Chicago Cubs: Mike Matheny

Pierzynski back in Chicago with Cardinals

July, 26, 2014
By Sahadev Sharma
Special to
CHICAGO -- A.J. Pierzynski spent eight seasons with the Chicago White Sox. He won a World Series in his first year with the team and made an All-Star appearance. Pierzynski, who is joining his sixth team after signing with the St. Louis Cardinals on Friday night, said the team he identifies with most in his career are those White Sox.

"We won a World Series, so it's hard to top that," Pierzynski said before the Cardinals played the Chicago Cubs on Saturday. "All the time I spent here, the people here and the fans always in Chicago have been great. Obviously the White Sox is kinda where it's at."

Pierzynski was in Cooperstown with his family to watch his former teammate Frank Thomas' be inducted into the Hall of Fame when he got the call from his agent that the deal with the Cardinals was done.

"He had a big party on Thursday night and it was kind of a surpise, he didn't know who was showing up," Pierzynski said of Thomas. "He was excited to see myself, [Aaron] Rowand, Jermaine Dye and some other guys who were there. He was really happy and excited, it was fun to see Frank like that. Usually when you see Frank, he's a little tense and uptight sometimes, so it was fun to see him happy. I mean, he's gotta be happy, he's going into the Hall of Fame."

In his time with the White Sox, Pierzynski had numerous instances where he drew the ire of Cubs fans when the intra-city rivals would face off. Having been a part of many rivalries, Pierzynski wasn't sure where Cubs-Cardinals would rank, but he did find some humor in the fact that his debut with St. Louis would come at Wrigley Field.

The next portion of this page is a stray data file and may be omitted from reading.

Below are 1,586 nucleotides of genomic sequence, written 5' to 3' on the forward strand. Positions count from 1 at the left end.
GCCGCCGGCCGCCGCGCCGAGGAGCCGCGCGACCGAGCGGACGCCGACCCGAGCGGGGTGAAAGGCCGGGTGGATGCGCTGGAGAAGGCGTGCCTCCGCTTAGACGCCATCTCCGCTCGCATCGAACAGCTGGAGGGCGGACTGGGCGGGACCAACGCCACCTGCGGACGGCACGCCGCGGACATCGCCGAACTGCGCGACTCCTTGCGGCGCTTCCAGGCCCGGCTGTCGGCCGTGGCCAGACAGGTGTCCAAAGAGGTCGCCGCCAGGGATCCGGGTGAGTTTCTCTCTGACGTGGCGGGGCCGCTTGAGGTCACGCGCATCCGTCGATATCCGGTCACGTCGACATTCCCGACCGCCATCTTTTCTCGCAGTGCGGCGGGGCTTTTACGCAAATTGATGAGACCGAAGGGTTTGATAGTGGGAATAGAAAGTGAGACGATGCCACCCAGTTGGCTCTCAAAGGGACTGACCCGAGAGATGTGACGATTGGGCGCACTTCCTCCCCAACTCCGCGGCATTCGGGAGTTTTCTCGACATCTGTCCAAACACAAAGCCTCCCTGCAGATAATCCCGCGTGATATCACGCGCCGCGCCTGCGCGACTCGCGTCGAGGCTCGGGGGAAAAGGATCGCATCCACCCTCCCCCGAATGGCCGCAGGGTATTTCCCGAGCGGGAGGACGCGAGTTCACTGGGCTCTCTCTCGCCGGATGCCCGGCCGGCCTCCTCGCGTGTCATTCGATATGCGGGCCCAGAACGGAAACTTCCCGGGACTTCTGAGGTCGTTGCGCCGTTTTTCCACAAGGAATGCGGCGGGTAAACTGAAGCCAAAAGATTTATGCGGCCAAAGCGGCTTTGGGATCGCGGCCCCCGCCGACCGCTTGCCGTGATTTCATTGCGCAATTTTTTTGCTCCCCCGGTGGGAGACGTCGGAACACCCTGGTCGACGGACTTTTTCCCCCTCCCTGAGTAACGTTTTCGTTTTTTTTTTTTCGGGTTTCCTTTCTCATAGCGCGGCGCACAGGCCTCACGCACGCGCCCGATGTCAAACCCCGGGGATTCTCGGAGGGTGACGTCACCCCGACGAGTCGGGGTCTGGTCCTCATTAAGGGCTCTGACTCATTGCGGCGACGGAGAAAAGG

"If it can top the Cubs-White Sox when I was here, then it'd be pretty good," Pierzynski said of the rivalry. "It's gonna be pretty tough to top those first few years when I was here. You hear about it, obviously in the Midwest, it's a pretty big deal. But I've been a part of Yankees-Red Sox, Giants-Dodgers, White Sox-Cubs, it's pretty tough. I'm looking forward to it and hopefully Wrigley is loud and I'm sure I'll get a nice ovation today from the crowd."

Pierzynski's new manager, Mike Matheny, pointed out that it may not be all boos when Pierzynski, who started and batted sixth Saturday, steps to the plate.

"I think he anticipates that it's going to be pretty loud," Matheny said. "Actually, [Friday] there was a good portion of red in the stands. It'll be interesting to see how the fans react in a positive way from the red and from the blue. I know he's had a couple run-ins here, so one way or another, there's going to be some noise."

Foes appreciate Cubs are work in progress

April, 11, 2014
Rogers By Jesse Rogers